16 Days of Activism Against Gender-Based Violence is an international campaign to challenge violence against women and girls. The campaign runs every year from 25 November, the International Day for the Elimination of Violence against Women, to 10 December, Human Rights Day.

By: Sylvia ThankGod-Amadi

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Looking Trendy In African Prints

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Fashion is dynamic as it changes with time. It can be St Michaels today and changes to Zara tomorrow. The next two or more years another guru can come up to take over the trending world.
Those who are in love with fashion always follow the trend. They want to appear trendy always. They are normally interested in every new design. Sometimes other necessities of life may matter to them as fashion will keep them going.
Fashion covers a wide range of fabrics. It just depends on the kind of fabrics anyone would love to go for.
It is important you know what kind of fashion you go for. Are you a jeans lover. Handbags and jewelries to match your dressing matte a lot. Colours of jackets and shoes that will go with ones personality also matter when it concerns fashion.
If you like being trendy, you need to know your brands. Each fashion designer will like to make sure they release new items once in a while to keep her customers abreast of the newest in town.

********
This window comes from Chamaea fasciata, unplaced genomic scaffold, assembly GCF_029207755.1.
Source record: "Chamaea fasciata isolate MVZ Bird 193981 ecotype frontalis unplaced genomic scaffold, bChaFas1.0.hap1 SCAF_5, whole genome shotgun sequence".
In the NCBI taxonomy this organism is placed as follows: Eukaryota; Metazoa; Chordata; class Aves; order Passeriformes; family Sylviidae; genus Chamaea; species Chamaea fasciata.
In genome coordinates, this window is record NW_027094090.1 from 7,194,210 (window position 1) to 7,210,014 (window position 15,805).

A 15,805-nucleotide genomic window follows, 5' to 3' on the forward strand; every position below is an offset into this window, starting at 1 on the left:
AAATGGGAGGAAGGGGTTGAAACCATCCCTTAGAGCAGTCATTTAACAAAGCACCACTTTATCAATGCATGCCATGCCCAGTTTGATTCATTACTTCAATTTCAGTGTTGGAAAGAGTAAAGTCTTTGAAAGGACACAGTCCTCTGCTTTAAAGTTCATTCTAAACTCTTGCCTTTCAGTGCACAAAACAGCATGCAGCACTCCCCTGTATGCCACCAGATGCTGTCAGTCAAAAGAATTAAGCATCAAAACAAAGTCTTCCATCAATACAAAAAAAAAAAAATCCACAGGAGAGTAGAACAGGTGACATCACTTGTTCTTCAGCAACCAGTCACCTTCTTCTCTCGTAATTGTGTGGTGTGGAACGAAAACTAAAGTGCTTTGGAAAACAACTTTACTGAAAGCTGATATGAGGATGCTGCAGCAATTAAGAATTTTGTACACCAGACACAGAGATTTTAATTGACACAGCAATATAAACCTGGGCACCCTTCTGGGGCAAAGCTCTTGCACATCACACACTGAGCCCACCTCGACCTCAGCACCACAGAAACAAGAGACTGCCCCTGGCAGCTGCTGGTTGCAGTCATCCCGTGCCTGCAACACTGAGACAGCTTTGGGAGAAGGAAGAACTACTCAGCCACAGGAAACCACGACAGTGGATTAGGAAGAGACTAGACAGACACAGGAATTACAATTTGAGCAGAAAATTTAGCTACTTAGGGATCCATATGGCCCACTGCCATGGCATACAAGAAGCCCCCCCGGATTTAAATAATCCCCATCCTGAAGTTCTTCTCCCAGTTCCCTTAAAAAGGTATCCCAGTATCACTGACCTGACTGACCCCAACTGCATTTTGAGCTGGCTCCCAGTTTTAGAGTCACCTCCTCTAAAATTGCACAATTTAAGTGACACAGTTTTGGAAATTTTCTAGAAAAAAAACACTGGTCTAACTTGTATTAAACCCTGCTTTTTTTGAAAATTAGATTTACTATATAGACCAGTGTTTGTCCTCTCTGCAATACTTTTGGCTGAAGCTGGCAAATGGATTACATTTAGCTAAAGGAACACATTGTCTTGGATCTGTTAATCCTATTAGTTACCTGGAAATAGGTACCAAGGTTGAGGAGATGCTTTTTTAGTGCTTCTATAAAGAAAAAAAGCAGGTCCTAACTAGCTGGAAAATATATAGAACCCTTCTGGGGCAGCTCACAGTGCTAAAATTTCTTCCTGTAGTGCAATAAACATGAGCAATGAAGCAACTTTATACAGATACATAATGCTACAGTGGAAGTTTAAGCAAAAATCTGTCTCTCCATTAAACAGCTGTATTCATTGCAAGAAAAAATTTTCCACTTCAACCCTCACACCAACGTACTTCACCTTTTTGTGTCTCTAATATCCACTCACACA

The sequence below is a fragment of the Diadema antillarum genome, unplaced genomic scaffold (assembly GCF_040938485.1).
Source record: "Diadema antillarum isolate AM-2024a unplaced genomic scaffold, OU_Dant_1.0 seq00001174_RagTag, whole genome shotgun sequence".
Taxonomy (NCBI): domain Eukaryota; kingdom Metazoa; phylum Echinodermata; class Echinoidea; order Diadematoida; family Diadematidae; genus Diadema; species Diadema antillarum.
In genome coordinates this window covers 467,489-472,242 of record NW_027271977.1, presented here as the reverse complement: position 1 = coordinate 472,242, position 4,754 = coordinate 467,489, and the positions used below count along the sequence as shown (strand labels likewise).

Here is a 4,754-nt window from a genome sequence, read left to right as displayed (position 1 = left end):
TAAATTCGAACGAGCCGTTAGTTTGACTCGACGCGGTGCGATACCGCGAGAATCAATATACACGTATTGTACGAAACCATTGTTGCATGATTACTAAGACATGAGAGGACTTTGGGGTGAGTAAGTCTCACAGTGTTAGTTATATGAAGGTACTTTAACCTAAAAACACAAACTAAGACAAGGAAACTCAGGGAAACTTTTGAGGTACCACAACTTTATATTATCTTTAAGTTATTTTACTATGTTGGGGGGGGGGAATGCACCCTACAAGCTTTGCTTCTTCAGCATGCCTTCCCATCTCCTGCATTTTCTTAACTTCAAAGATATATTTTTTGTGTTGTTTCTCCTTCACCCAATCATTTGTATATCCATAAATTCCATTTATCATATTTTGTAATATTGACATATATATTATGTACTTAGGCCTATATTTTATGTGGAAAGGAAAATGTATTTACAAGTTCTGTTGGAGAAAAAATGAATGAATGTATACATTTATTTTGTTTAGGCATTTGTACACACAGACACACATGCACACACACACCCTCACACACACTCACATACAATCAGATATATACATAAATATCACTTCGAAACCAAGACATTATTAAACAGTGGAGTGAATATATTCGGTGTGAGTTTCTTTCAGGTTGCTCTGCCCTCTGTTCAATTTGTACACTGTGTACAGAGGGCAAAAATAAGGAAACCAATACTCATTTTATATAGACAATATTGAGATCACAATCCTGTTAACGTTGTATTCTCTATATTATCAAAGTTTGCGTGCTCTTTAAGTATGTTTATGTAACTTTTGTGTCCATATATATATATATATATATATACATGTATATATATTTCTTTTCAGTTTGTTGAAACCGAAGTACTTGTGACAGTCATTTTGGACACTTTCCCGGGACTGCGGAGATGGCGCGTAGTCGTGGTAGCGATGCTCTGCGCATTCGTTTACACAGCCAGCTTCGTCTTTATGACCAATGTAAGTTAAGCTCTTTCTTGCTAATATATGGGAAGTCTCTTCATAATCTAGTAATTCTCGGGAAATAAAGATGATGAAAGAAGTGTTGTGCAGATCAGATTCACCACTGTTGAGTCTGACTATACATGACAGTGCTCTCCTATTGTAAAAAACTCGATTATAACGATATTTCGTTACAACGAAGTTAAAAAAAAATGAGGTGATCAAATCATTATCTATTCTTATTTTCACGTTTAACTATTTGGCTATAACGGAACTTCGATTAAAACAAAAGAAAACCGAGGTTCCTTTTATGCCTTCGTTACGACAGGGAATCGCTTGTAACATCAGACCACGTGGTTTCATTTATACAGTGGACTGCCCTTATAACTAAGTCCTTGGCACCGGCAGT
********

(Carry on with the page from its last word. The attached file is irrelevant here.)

It may be difficult to keep track of all the fashion you see in the market of shop. It is better to make your selection and forgo other that may not suit you at that time.
It is necessary to follow fashion shows. All over the world today, various fashion shows take place in many cities at different time annually. Both fashion designers and their clients can see how to mix and match their outfits when they visit fashion homes.
In the years past, Ankara or African print was used as only wrappers by women. But nowadays, print can be used by ladies for shirts/blouses and even gowns. It is used for trousers and tops depending on the style in vogue.

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Women And Equal Representation In Society

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Women’s full and equal participation in all facets of society is a fundamental human right. Yet, within our communities, states and Nigeria at large and in fact the world over from politics to entertainment to the workplace, women and girls are largely under-represented.
When we take a closer look at this gender sensitivity over time, it clearly shows it has been imbalance.
Perhaps due to culture, norms and traditions, the consequences are far-reaching with detrimental and negative consequences on the personal, economic and future well-being of women and girls, their families and the community at large.
Building a sustainable future for all, means leaving no one behind. Women and girls are critical to finding solutions to the biggest challenges we face today and must be heard, valued and celebrated throughout society to reflect their perspectives and choices for their future and that of their families and society at large.
How many more generations are needed for women and girls to realise their rights? Women must begin to demand equal rights and opportunities for all folks.
Politically, women’s representation globally has doubled in the last 25 years. But, this only amounts to around one in four parliamentary seats held by women today.